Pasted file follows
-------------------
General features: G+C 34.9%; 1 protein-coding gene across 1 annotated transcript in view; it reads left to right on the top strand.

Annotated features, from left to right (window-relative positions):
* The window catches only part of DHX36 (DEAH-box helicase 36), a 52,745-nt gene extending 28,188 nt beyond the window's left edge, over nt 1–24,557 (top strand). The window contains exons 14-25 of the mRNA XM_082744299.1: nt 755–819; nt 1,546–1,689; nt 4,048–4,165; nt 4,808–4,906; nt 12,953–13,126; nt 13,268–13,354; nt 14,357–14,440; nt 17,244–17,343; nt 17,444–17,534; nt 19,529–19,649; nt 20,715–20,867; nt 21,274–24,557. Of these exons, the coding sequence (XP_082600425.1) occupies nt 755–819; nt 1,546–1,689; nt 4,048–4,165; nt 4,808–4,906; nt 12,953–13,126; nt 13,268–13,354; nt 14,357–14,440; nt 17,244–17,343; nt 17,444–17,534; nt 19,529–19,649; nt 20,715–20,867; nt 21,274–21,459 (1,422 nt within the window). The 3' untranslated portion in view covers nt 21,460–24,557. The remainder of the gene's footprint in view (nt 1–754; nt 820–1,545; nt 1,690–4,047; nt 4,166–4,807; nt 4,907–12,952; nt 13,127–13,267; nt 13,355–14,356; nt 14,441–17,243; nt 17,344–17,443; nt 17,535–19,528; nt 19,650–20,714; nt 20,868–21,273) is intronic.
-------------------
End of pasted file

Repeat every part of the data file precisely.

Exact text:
General features: G+C 34.9%; 1 protein-coding gene across 1 annotated transcript in view; it reads left to right on the top strand.

Annotated features, from left to right (window-relative positions):
* The window catches only part of DHX36 (DEAH-box helicase 36), a 52,745-nt gene extending 28,188 nt beyond the window's left edge, over nt 1–24,557 (top strand). The window contains exons 14-25 of the mRNA XM_082744299.1: nt 755–819; nt 1,546–1,689; nt 4,048–4,165; nt 4,808–4,906; nt 12,953–13,126; nt 13,268–13,354; nt 14,357–14,440; nt 17,244–17,343; nt 17,444–17,534; nt 19,529–19,649; nt 20,715–20,867; nt 21,274–24,557. Of these exons, the coding sequence (XP_082600425.1) occupies nt 755–819; nt 1,546–1,689; nt 4,048–4,165; nt 4,808–4,906; nt 12,953–13,126; nt 13,268–13,354; nt 14,357–14,440; nt 17,244–17,343; nt 17,444–17,534; nt 19,529–19,649; nt 20,715–20,867; nt 21,274–21,459 (1,422 nt within the window). The 3' untranslated portion in view covers nt 21,460–24,557. The remainder of the gene's footprint in view (nt 1–754; nt 820–1,545; nt 1,690–4,047; nt 4,166–4,807; nt 4,907–12,952; nt 13,127–13,267; nt 13,355–14,356; nt 14,441–17,243; nt 17,344–17,443; nt 17,535–19,528; nt 19,650–20,714; nt 20,868–21,273) is intronic.